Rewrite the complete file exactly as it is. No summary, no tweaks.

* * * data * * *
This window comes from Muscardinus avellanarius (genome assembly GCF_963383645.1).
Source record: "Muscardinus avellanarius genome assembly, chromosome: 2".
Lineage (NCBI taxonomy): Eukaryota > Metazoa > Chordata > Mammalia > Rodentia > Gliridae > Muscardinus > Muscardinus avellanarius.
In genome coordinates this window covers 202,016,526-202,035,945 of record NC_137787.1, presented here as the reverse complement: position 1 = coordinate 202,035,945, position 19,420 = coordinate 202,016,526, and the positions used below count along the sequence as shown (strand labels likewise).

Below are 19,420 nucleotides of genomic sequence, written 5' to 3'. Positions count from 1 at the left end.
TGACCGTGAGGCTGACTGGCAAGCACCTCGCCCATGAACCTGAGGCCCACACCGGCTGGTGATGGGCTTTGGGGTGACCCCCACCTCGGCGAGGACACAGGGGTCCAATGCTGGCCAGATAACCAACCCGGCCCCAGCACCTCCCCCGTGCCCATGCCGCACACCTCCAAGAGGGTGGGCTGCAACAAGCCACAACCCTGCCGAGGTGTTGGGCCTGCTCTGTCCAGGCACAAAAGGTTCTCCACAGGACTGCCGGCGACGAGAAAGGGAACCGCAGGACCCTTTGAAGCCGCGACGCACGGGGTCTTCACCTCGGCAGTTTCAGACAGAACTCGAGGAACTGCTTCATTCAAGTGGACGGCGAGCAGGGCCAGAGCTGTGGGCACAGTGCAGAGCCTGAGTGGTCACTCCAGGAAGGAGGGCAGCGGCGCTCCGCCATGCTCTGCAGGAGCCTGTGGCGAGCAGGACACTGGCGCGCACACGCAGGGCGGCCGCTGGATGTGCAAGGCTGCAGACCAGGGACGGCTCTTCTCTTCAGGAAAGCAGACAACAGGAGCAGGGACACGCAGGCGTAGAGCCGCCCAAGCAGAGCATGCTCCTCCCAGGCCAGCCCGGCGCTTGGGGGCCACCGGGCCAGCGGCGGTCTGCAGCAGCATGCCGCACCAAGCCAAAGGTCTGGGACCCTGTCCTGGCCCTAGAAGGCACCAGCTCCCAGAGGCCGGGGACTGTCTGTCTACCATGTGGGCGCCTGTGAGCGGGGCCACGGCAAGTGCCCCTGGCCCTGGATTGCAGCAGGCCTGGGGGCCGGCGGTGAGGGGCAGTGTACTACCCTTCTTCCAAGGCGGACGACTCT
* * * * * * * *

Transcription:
This window comes from Muscardinus avellanarius (genome assembly GCF_963383645.1).
Source record: "Muscardinus avellanarius genome assembly, chromosome: 2".
Lineage (NCBI taxonomy): Eukaryota > Metazoa > Chordata > Mammalia > Rodentia > Gliridae > Muscardinus > Muscardinus avellanarius.
In genome coordinates this window covers 202,016,526-202,035,945 of record NC_137787.1, presented here as the reverse complement: position 1 = coordinate 202,035,945, position 19,420 = coordinate 202,016,526, and the positions used below count along the sequence as shown (strand labels likewise).

Below are 19,420 nucleotides of genomic sequence, written 5' to 3'. Positions count from 1 at the left end.
TGACCGTGAGGCTGACTGGCAAGCACCTCGCCCATGAACCTGAGGCCCACACCGGCTGGTGATGGGCTTTGGGGTGACCCCCACCTCGGCGAGGACACAGGGGTCCAATGCTGGCCAGATAACCAACCCGGCCCCAGCACCTCCCCCGTGCCCATGCCGCACACCTCCAAGAGGGTGGGCTGCAACAAGCCACAACCCTGCCGAGGTGTTGGGCCTGCTCTGTCCAGGCACAAAAGGTTCTCCACAGGACTGCCGGCGACGAGAAAGGGAACCGCAGGACCCTTTGAAGCCGCGACGCACGGGGTCTTCACCTCGGCAGTTTCAGACAGAACTCGAGGAACTGCTTCATTCAAGTGGACGGCGAGCAGGGCCAGAGCTGTGGGCACAGTGCAGAGCCTGAGTGGTCACTCCAGGAAGGAGGGCAGCGGCGCTCCGCCATGCTCTGCAGGAGCCTGTGGCGAGCAGGACACTGGCGCGCACACGCAGGGCGGCCGCTGGATGTGCAAGGCTGCAGACCAGGGACGGCTCTTCTCTTCAGGAAAGCAGACAACAGGAGCAGGGACACGCAGGCGTAGAGCCGCCCAAGCAGAGCATGCTCCTCCCAGGCCAGCCCGGCGCTTGGGGGCCACCGGGCCAGCGGCGGTCTGCAGCAGCATGCCGCACCAAGCCAAAGGTCTGGGACCCTGTCCTGGCCCTAGAAGGCACCAGCTCCCAGAGGCCGGGGACTGTCTGTCTACCATGTGGGCGCCTGTGAGCGGGGCCACGGCAAGTGCCCCTGGCCCTGGATTGCAGCAGGCCTGGGGGCCGGCGGTGAGGGGCAGTGTACTACCCTTCTTCCAAGGCGGACGACTCT